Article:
This highlight is from Mel Rojas Jr., who hit an RBI single, before getting thrown out at second base. Rojas had three hits on Sunday after going hitless in his first two games this year.

Recent Transactions

4/13: Francisco Liriano reinstated from paternity list. Casey Sadler optioned to Indianapolis.

4/12: Chris Stewart assigned to Indianapolis on rehab.

4/12: Justin Topa placed on Bradenton disabled list. Matt Benedict assigned to Bradenton from Altoona

4/11: Pedro Florimon clears waivers. Assigned to Indianapolis.

4/11: Stolmy Pimentel claimed off waiver by the Texas Rangers.

4/9: Chris Stewart assigned to Altoona on rehab. Jaff Decker assigned to Indianapolis on rehab.

4/7: Pirates release Matt Nevarez, Andrew Dennis and Dwight Childs.

4/5: Pirates recall Rob Scahill, designate Stolmy Pimentel and Pedro Florimon for assignment.

4/5: Pirates place Charlie Morton, Brandon Cumpton, Jaff Decker, Justin Sellers and Chris Stewart on the disabled list.

4/2: Pirates acquire first baseman Hunter Morris from the Milwaukee Brewers for a player to be named later.

4/1: Pirates release Danny Collins, Joan Montero, Will Kendall, Remy De Aza, Raul Fortunato, Taylor Lewis, Colter Moore and Cory Rhodes.

This Date in Pirates History

There have been five former Pittsburgh Pirates players born on this date, including an outfielder/pitcher for three straight NL pennant winners. George Merritt is one of the more obscure Pirates players, but he played for the team during the best three years run in franchise history. Merritt started three games on the mound in 1901 and all three were complete game victories. The next two years, he was an outfielder, pitching just once. Over those three seasons, he played a total of 15 games, which represents his entire big league career. His minor league career consisted of 15 seasons, where he also split his time between pitching and playing outfield.

John Van Benschoten was born on this date in 1980. He was the first round draft pick of the Pirates in 2001, known as one of the better two-way players in college. He hit 31 homers during his junior season, but the Pirates drafted him as a pitcher. Three shoulder surgeries derailed his career and he ended up winning just two games in the Majors, while posting a 9.20 ERA in 90 innings.

Other players born on this date are Chris Leroux, Kyle Farnsworth and Bill Luhrsen, all pitchers.

On this date in 1925, the Pirates opened up their second World Series winning season by losing 8-2 to Hall of Fame pitcher Grover Alexander. The Pirates lineup that day included three future Hall of Famers, Pie Traynor, Max Carey and Kiki Cuyler. That season, Pittsburgh began the year with a 3-8 record. You can see the boxscore here.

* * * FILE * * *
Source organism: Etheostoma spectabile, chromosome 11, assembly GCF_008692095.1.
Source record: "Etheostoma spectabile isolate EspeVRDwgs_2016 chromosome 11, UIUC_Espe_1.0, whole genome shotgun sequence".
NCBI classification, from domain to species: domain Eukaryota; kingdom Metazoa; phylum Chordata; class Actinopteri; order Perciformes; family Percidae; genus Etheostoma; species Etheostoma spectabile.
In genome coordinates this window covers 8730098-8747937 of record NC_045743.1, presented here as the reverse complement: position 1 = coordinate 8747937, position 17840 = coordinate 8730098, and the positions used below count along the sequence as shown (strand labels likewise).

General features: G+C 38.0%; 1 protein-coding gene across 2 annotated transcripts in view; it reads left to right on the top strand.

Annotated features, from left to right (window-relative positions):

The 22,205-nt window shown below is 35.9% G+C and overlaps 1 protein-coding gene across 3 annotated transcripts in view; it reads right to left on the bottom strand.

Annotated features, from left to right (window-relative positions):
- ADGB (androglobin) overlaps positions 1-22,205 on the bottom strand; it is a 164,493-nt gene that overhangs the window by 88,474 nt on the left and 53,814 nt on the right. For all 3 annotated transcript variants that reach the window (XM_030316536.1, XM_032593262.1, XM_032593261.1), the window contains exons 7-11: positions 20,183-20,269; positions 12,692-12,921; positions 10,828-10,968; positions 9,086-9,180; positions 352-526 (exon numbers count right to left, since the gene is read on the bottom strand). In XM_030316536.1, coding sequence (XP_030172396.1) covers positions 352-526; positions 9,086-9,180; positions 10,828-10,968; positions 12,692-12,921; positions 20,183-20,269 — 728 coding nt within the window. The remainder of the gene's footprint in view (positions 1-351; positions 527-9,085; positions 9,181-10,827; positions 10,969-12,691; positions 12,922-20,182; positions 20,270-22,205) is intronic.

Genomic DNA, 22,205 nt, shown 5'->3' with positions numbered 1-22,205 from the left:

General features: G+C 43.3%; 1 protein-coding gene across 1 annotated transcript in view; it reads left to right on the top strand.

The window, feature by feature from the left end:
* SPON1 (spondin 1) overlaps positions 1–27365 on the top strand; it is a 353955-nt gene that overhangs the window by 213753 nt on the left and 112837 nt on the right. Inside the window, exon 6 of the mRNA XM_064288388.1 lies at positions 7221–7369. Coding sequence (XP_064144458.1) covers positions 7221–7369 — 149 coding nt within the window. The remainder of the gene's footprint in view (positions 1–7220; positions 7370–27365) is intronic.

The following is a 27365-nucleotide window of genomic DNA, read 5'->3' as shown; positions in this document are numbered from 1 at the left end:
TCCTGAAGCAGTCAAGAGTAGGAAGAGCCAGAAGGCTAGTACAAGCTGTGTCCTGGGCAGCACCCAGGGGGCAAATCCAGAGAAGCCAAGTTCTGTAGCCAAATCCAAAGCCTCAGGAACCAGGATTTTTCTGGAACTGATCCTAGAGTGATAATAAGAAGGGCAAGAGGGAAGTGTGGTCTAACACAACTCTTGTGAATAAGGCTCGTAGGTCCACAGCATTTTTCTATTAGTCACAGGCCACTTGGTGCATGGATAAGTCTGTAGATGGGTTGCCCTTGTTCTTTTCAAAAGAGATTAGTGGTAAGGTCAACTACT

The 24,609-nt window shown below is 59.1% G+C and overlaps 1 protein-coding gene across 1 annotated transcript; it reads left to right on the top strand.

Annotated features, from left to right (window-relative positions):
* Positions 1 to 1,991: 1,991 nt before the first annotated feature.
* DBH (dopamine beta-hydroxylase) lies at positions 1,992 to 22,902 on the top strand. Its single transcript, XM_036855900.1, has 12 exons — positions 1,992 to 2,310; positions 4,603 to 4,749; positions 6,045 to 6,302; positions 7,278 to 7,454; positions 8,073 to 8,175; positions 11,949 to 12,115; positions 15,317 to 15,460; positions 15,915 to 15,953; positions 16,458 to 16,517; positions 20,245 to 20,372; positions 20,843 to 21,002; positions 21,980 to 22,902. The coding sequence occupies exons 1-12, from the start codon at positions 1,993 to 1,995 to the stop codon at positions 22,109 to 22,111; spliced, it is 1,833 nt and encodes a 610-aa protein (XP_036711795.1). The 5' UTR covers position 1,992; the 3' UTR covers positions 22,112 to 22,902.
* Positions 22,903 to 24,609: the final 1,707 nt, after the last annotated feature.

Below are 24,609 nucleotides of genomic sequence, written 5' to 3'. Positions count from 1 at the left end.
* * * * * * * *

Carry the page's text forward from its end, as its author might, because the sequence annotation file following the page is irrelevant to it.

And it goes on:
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6 COMMENTS

    • I was going to ask John/Tim is the organization has him specifically working on something. Seems odd to have his profile spending so much time against such young and inferior competition. Hard to imagine he’s being forced to make a ton of adjustments right now without being challenged.

      • He doesn’t have much experience against good hitting, spending two years at small colleges, one year at Bethune Cookman and a year at Bristol, so full-season ball is a nice step up in competition. I wouldn’t say they are holding him back, probably just getting him into the normal five day routine this year and then likely go to Bradenton next year, and if he succeeds, then move him to Altoona mid-season. That seems to be the model they use for players in his situation. Maybe you see him move up late this year, but that is really jumping the gun at this point. As strange as it sounds, they probably want to see him struggle at some point to see how he handles it, the adjustments he makes, what he learns from it and how quick he gets back to where he was

        • That last point was exactly what I was getting at.

          You make good points about his college competition and general process, but it seems to this outsider that he may fall into the mold of a guy who can dominate hitters at the lowest levels without really improving much. I’d be interested in seeing how pushing guys like him early and then backing off and even repeating a level would work out.

    • Sever throws a little hard than the normal soft-tossers. Most of them will sit 87-89, occasionally hitting 90. We have seen even less from pitchers that had success with it too. Sever hits 93 and works mostly around 91